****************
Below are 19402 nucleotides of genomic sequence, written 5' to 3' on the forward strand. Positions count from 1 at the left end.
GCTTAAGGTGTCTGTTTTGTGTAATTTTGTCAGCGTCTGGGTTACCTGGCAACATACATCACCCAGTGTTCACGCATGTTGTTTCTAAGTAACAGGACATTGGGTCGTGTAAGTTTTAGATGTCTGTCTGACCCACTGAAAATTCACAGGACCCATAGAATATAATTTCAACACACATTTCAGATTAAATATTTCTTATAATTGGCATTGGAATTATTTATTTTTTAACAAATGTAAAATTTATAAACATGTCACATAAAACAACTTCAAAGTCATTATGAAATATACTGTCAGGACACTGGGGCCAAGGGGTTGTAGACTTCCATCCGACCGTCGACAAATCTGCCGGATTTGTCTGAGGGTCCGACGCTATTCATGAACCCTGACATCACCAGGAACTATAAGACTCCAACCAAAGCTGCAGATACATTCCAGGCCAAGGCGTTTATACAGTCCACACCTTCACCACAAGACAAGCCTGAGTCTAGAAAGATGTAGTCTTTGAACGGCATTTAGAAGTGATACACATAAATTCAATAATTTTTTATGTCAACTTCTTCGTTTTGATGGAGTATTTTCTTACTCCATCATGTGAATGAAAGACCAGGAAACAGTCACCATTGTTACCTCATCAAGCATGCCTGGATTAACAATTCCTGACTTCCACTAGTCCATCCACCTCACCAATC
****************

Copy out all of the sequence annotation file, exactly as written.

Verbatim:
Below are 19402 nucleotides of genomic sequence, written 5' to 3' on the forward strand. Positions count from 1 at the left end.
GCTTAAGGTGTCTGTTTTGTGTAATTTTGTCAGCGTCTGGGTTACCTGGCAACATACATCACCCAGTGTTCACGCATGTTGTTTCTAAGTAACAGGACATTGGGTCGTGTAAGTTTTAGATGTCTGTCTGACCCACTGAAAATTCACAGGACCCATAGAATATAATTTCAACACACATTTCAGATTAAATATTTCTTATAATTGGCATTGGAATTATTTATTTTTTAACAAATGTAAAATTTATAAACATGTCACATAAAACAACTTCAAAGTCATTATGAAATATACTGTCAGGACACTGGGGCCAAGGGGTTGTAGACTTCCATCCGACCGTCGACAAATCTGCCGGATTTGTCTGAGGGTCCGACGCTATTCATGAACCCTGACATCACCAGGAACTATAAGACTCCAACCAAAGCTGCAGATACATTCCAGGCCAAGGCGTTTATACAGTCCACACCTTCACCACAAGACAAGCCTGAGTCTAGAAAGATGTAGTCTTTGAACGGCATTTAGAAGTGATACACATAAATTCAATAATTTTTTATGTCAACTTCTTCGTTTTGATGGAGTATTTTCTTACTCCATCATGTGAATGAAAGACCAGGAAACAGTCACCATTGTTACCTCATCAAGCATGCCTGGATTAACAATTCCTGACTTCCACTAGTCCATCCACCTCACCAATC